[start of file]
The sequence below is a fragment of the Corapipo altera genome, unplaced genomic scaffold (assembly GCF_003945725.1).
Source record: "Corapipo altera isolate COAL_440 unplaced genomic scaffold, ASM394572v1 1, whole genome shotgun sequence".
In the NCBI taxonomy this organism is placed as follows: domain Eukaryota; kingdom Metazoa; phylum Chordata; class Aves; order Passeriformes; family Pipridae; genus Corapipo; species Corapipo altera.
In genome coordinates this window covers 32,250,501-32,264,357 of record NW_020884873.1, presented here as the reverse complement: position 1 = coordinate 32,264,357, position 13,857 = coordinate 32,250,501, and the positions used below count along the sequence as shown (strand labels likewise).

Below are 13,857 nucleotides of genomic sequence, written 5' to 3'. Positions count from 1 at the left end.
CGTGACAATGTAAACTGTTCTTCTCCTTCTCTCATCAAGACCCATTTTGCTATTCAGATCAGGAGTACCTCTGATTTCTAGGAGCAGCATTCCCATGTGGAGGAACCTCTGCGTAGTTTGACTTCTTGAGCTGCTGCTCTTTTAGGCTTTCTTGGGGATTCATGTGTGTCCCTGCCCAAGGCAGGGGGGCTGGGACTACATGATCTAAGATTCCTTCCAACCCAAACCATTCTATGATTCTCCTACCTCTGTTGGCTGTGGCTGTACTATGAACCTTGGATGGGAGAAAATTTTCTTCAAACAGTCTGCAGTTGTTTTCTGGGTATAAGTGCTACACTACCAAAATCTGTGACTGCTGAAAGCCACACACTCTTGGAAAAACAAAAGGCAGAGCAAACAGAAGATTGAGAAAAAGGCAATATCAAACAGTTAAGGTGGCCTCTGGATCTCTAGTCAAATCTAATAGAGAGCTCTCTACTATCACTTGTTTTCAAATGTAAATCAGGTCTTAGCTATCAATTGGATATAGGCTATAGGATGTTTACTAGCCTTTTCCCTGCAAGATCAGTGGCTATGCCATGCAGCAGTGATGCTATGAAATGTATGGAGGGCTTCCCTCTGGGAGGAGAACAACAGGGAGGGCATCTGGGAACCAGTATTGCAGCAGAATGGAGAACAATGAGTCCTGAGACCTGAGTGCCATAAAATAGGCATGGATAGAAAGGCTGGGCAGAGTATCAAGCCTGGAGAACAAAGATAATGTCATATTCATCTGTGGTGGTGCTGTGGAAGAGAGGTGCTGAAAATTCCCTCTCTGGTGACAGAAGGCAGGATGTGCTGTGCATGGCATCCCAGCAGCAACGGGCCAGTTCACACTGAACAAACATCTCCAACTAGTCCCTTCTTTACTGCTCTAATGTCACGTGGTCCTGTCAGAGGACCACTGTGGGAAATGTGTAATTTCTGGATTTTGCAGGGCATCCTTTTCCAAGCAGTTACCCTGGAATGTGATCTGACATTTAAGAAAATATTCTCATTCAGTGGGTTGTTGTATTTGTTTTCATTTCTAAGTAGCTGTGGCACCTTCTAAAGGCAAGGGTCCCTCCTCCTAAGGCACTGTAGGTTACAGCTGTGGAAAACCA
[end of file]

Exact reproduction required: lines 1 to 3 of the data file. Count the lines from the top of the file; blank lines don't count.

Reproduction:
The sequence below is a fragment of the Corapipo altera genome, unplaced genomic scaffold (assembly GCF_003945725.1).
Source record: "Corapipo altera isolate COAL_440 unplaced genomic scaffold, ASM394572v1 1, whole genome shotgun sequence".
In the NCBI taxonomy this organism is placed as follows: domain Eukaryota; kingdom Metazoa; phylum Chordata; class Aves; order Passeriformes; family Pipridae; genus Corapipo; species Corapipo altera.